Fire up the grill! We’re celebrating National Barbecue Day and all its saucy deliciousness.
A sure sign of summer is the savory smell of barbecue in the air, and May 16 honors the culinary art that mixes food, friends and sun for festive backyard dining.
Barbecue varies by region, and this applies to methods, types and cuts of meat, seasonings and, most importantly, the sauce.
Sticky, delicious barbecue sauce is the quintessential summer condiment, and there’s countless flavors to explore, from Memphis-style and Texas mop sauce to Carolina Gold and Alabama white sauce – yes, white – that’s made with mayonnaise.
Easily the most popular and commonly used is Kansas City barbecue sauce. Dominating store shelves, it packs sweet and tangy flavors that complement just about anything you can throw on your grill.
With this homemade version, you’ll never want to buy a bottle again. It’s the perfect balance of sweet, zesty and robust flavors with a slight kiss of heat. With just a few pantry staples, seasonings and one saucepan, this recipe is completed in a breeze.
It starts with ketchup as a base that’s mixed with brown sugar, apple cider vinegar, Worcestershire sauce and an array of spices. After a quick simmer, the mixture thickens to an irresistibly tasty sauce ready to be slathered, dunked or drizzled all over favorite barbecue eats.
It’s great on pulled pork, ribs, baked beans, chicken, salmon or as a glaze on meatloaf (it caramelizes beautifully). I also drizzle it on my barbecue chicken pizza, which I load with chicken, cilantro, pineapple, red onions and bacon. Now I’m drooling!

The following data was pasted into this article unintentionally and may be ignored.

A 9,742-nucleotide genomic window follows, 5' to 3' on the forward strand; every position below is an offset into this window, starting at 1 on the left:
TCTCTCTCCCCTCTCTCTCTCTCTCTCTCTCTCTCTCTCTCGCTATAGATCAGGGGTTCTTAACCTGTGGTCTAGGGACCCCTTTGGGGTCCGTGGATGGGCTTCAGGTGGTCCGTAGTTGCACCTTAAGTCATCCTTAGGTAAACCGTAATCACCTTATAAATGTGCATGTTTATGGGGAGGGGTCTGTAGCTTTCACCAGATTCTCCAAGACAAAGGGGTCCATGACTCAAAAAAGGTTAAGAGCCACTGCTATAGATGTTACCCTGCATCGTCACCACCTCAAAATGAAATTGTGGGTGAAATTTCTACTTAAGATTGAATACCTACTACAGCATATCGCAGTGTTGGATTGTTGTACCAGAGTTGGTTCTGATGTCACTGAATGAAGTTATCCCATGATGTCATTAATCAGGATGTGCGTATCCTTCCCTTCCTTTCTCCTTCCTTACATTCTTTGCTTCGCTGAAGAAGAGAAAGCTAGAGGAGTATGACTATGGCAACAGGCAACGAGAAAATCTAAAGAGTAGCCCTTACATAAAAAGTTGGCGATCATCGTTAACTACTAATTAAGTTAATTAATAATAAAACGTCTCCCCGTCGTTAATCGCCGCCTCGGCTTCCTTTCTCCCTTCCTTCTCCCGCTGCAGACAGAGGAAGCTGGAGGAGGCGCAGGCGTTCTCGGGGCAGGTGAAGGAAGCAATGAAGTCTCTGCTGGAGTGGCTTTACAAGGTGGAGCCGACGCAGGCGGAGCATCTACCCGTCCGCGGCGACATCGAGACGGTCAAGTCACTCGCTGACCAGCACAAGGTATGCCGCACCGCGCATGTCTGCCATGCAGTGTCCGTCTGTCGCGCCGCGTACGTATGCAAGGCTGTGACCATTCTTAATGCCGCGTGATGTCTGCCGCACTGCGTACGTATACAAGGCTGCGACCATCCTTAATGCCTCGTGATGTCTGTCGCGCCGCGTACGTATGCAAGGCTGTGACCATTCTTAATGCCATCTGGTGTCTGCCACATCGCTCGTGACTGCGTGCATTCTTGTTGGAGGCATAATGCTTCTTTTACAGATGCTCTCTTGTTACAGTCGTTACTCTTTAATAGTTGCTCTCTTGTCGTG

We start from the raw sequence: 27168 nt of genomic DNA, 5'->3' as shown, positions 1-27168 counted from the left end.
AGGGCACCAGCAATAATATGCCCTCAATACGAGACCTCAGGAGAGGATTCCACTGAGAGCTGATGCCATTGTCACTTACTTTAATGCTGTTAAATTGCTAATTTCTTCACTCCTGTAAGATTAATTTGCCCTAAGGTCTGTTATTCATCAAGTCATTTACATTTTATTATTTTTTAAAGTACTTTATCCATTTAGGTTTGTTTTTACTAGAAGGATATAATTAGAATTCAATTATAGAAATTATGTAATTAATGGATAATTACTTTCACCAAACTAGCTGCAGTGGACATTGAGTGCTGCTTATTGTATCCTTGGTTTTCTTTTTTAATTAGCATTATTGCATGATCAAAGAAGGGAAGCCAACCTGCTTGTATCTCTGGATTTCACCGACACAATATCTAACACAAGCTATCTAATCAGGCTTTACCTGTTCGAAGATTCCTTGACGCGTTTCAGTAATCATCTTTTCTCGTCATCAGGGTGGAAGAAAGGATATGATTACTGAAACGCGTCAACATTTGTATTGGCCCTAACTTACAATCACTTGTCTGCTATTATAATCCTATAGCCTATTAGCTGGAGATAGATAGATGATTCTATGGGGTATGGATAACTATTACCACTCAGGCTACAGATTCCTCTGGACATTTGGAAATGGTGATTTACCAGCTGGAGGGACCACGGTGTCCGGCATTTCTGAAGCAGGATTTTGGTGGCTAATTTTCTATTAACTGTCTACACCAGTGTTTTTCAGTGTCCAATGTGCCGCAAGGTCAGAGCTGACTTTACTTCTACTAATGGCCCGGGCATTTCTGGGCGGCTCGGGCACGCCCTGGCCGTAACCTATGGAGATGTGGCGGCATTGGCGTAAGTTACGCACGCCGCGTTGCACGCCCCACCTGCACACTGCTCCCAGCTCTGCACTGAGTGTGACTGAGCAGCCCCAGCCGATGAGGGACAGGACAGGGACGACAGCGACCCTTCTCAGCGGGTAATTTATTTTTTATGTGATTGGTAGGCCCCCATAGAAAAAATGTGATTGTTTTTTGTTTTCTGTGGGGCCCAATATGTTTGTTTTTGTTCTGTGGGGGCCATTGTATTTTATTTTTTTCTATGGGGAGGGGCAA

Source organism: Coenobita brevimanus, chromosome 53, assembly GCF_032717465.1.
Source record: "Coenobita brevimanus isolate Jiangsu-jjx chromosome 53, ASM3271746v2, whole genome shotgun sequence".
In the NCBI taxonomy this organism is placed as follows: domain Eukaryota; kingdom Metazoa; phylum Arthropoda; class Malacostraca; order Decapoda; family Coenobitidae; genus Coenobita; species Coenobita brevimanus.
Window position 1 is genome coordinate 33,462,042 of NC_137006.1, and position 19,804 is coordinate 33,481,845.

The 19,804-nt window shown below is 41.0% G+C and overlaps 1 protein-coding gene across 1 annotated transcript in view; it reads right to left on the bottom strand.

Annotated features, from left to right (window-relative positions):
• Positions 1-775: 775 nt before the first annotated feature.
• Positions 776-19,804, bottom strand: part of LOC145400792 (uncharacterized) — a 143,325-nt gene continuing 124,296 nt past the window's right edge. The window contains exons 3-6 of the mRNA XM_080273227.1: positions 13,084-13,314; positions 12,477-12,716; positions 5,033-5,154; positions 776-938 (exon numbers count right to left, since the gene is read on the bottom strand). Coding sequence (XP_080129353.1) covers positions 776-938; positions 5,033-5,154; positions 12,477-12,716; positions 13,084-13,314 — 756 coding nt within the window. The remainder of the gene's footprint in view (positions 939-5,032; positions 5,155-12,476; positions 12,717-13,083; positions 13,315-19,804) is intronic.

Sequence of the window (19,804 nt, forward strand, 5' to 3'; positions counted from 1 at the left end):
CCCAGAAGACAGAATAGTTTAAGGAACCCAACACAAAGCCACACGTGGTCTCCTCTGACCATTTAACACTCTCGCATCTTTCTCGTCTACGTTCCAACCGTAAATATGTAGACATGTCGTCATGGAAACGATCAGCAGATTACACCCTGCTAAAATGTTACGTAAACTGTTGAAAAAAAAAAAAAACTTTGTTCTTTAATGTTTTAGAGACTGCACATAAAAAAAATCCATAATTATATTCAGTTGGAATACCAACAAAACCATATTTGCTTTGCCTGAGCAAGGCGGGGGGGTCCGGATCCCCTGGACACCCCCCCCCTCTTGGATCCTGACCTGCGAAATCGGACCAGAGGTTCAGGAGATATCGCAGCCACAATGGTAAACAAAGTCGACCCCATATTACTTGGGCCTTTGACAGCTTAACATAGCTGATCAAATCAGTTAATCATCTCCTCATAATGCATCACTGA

Adapted from cooking.nytimes.com.
⅔ cup ketchup
½ cup apple cider vinegar
½ cup brown sugar
2 teaspoons hot paprika (Hungarian)
1 teaspoon ground cumin
1 teaspoon kosher salt
1 teaspoon freshly cracked black pepper
½ teaspoon onion powder
½ teaspoon garlic powder
½ teaspoon Worcestershire sauce
In a small saucepan, mix all the ingredients and bring to a simmer over medium heat. Cook for 5 minutes, then cool slightly before using.
Audrey Alfaro can be reached at email@example.com.
Local journalism is essential.
Give directly to The Spokesman-Review's Northwest Passages community forums series -- which helps to offset the costs of several reporter and editor positions at the newspaper -- by using the easy options below. Gifts processed in this system are not tax deductible, but are predominately used to help meet the local financial requirements needed to receive national matching-grant funds.
Subscribe to the Spokane7 email newsletter
Get the day’s top entertainment headlines delivered to your inbox every morning.